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I have a form which has three tabs. Now each of the tab has some 15 - 20 functions. So when combined, I have around 50 methods and it becomes quite cumbersome to handle such a big class. Are there any better ways of handling such a large file. Do these methods help: 1) three partial classes 2) seperate classes(non partial) for each tab 3) regions

Please share your experiences. Thanks in Advance!

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4 Answers 4

You could separate each of the tabs into separate user controls. Or even go for a more granular level than that.

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Not much knowledge about user controls. Are there any links for tutorials and understanding? –  tarun_tenniso Feb 19 '14 at 8:46
    
@tarun_tenniso msdn.microsoft.com/en-us/library/aa302342.aspx although a quick google for Winforms user controls will come up with lots of examples. –  grrrrrrrrrrrrr Feb 19 '14 at 8:49

A few approaches handling GUI components:

  • When starting up a new project, we always have some base user control (or at least interface)
  • whenever we feel a particular control (other than standard user control) could be used somewhere else, we separate it out as a custom user control.
  • We normally segregate all custom user controls to a standalone project.

for your particular issue, you could separate each tab as a standalone custom user control.

some work-through: http://msdn.microsoft.com/en-us/library/aa302342.aspx

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I have come across this problem before and had the requirement that we use no third party controls so that the application could be easily handed over to a third party. To get around this we had a main form which we set IsMdiContainer = true and dock a TabControl to the to of the main form so that only the TabItems are visible and the contents is not.

Now, this is not the nicest, but it solves the problem and allows you to write the contents of each tab as a seperate form having its own class etc. On the main form set the load event to load the relevant forms into you TabControl.

Note, you can replace the use of Forms in what follows with UserControls but you will use the ability to have the main form as an MdiContainer and will have to use a Panel to dock controls and add some code to bring each user control to front.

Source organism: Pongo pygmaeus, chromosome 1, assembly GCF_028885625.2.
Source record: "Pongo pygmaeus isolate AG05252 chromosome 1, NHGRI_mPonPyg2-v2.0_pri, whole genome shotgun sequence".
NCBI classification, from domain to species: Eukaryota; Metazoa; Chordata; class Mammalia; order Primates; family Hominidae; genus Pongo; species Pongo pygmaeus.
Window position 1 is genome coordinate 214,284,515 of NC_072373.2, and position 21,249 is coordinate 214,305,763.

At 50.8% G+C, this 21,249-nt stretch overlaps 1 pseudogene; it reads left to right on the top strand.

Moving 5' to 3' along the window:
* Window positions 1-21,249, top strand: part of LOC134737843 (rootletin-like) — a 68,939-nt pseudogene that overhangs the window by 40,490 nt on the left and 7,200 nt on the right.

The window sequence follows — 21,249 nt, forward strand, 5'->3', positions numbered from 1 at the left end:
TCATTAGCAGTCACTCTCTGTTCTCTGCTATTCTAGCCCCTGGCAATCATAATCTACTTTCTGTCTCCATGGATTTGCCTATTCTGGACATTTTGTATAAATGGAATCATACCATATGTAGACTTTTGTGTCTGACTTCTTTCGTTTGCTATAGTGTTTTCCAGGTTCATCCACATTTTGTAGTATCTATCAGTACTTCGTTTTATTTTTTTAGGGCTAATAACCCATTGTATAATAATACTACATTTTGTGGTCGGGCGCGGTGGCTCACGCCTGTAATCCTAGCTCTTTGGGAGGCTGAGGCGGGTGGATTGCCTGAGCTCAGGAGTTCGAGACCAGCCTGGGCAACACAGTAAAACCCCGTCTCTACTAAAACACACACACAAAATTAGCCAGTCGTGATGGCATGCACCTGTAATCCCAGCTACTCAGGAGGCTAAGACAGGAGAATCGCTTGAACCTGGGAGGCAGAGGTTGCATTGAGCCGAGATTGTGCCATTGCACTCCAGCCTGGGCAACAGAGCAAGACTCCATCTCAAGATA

private void MainForm_Load(object sender, EventArgs e)
{
    try {
        LoadMdiForms();
    }
    finally {   
        mdiTabControl.SelectedIndex = 0;
    }       
}

Then set up a List<Form> MdiChildForms { get; set; } and add you forms

private void LoadMdiForms()
{
    createDbForm = new CreateDbForm();
    MdiChildForms.Add(createDbForm);
    valForm = new ValidationForm();
    MdiChildForms.Add(valForm);
    // et al.

    foreach (Form mdiChild in MdiChildForms)
    {
        mdiChild.MdiParent = this;
        mdiChild.ShowInTaskbar = false;
        mdiChild.Show();
    }
}

Now set up an MainForm_MdiChildActivate event handler

private void MainForm_MdiChildActivate(object sender, EventArgs e)
{
    if (this.ActiveMdiChild == null)
        mdiTabControl.Visible = false; // If no child forms, hide tabControl
    else
    {
        // Child form always maximized.
        this.ActiveMdiChild.WindowState = FormWindowState.Maximized; 

        // If child form is new and has no tabPage, create new tabPage.
        if (this.ActiveMdiChild.Tag == null)
        {
            // Add a tabPage to tabControl with child form caption
            TabPage tp = new TabPage(this.ActiveMdiChild.Text);
            tp.Tag = this.ActiveMdiChild;
            tp.Parent = mdiTabControl;
            mdiTabControl.SelectedTab = tp;
            this.ActiveMdiChild.Tag = tp;
            this.ActiveMdiChild.FormClosed += new FormClosedEventHandler(ActiveMdiChild_FormClosed);
        }

        // Make visible if required.
        if (!mdiTabControl.Visible) 
            mdiTabControl.Visible = true;
    }
}

Now add the event handler on the TabControl SelectedIndexChanged event

// If child form closed, remove tabPage.
private void ActiveMdiChild_FormClosed(object sender, FormClosedEventArgs e)
{
    ((sender as Form).Tag as TabPage).Dispose();
}

private void mdiTabControl_SelectedIndexChanged(object sender, EventArgs e)
{
    if ((mdiTabControl.SelectedTab != null) && 
         (mdiTabControl.SelectedTab.Tag != null))
    {
        this.BeginUpdate();
        (mdiTabControl.SelectedTab.Tag as Form).Select();
        this.EndUpdate();
    }
}

That's it. You should have a working TabControl with atomic TabItems.

I hope this helps.

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For static tabs I usually segregate into their own partial class. Any functions which are shared between I try to put in a single separate class and call when needed.

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